Uniform Principles and Guidelines for Investigations, 2nd Edition

Soon after the creation of the CII in 1999, the investigative offices of participating international organizations recognized the value of harmonizing their practices. In April 2003, at the 4th Conference, participants endorsed a set of common principles and guidelines for investigations. With the aim of continuously improving investigative practices, a revised set of Uniform Principles and Guidelines for Investigations was endorsed by participating organizations in 2009, at the 10th Conference.

As the name suggests, the Uniform Principles and Guidelines are intended to be used as guidance in the conduct of investigations subject to the regulations, rules, policies and the privileges and immunities applicable in each organization. They do not and are not intended to bind the organizations or confer, impose or imply any duties, obligations or rights actionable in a court of law or in administrative proceedings on the organizations. To this end, nothing in the principles and guidelines should be interpreted as affecting the rights and obligations of each organization per its rules, policies and procedures, nor the privileges and immunities afforded to each organization by international treaty, customary international law and the laws of the respective member state.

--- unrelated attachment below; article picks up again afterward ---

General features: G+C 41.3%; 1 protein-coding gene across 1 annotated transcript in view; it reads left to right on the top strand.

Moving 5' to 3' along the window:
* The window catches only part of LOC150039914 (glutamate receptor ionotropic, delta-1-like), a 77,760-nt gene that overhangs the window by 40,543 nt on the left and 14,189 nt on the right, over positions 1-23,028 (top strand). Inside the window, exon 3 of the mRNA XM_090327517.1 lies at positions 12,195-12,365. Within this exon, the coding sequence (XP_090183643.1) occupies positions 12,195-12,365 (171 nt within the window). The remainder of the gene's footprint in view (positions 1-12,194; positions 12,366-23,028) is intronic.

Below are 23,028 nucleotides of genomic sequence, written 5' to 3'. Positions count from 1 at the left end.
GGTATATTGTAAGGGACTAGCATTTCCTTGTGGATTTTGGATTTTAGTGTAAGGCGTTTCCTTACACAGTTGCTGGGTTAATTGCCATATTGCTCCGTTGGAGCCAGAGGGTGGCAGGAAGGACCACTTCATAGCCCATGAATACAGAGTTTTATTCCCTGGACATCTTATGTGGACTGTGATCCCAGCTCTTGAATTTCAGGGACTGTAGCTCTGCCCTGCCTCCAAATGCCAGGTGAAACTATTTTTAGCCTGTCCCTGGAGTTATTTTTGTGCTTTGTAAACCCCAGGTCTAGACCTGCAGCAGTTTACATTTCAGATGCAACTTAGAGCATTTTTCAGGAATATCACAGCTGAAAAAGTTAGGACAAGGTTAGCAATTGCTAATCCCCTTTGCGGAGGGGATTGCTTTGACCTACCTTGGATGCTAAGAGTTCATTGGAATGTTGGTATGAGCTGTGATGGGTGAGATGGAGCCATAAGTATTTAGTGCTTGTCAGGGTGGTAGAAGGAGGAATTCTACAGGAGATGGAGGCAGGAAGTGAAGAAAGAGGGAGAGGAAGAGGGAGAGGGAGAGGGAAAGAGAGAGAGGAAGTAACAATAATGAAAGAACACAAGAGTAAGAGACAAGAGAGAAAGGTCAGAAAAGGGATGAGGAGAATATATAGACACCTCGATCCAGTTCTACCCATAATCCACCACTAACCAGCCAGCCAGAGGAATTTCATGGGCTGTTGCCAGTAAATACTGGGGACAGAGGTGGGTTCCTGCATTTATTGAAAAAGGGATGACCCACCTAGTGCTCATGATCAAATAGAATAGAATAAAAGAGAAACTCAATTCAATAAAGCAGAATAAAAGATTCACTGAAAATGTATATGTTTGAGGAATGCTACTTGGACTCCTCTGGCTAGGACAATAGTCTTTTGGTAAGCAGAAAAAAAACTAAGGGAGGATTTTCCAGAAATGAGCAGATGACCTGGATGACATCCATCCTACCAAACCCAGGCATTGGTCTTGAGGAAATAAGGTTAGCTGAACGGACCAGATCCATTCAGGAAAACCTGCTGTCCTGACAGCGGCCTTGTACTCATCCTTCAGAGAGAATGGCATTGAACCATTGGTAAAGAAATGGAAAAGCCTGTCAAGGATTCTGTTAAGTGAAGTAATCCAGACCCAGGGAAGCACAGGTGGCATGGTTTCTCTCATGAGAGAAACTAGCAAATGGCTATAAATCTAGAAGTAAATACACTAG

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General Principles for Reviews of CII Investigation Offices (conducted by external experts)

In 2012, at the 13th Conference, the participating organizations recognized the value of developing general principles and guidance for conducting reviews of their investigative offices by outside peers (so-called ‘peer reviews’). Indeed, the preamble to the Uniform Principles and Guidelines for Investigations (2nd ed.) acknowledges the need for investigative offices to periodically undergo an external quality assessment in order to ascertain their conformity with the organization’s legal framework and generally accepted investigation standards and to promote continuous enhancement of the investigative function.

In 2014, at the 15th Conference, a set of General Principles for Reviews was adopted. The Principles provide a framework to guide an investigative office’s self-initiated review of its approaches and activities by an external peer. The framework is a guide only and is optional and non-binding. It also is not intended to apply to reviews of investigative offices that are not self-initiated.

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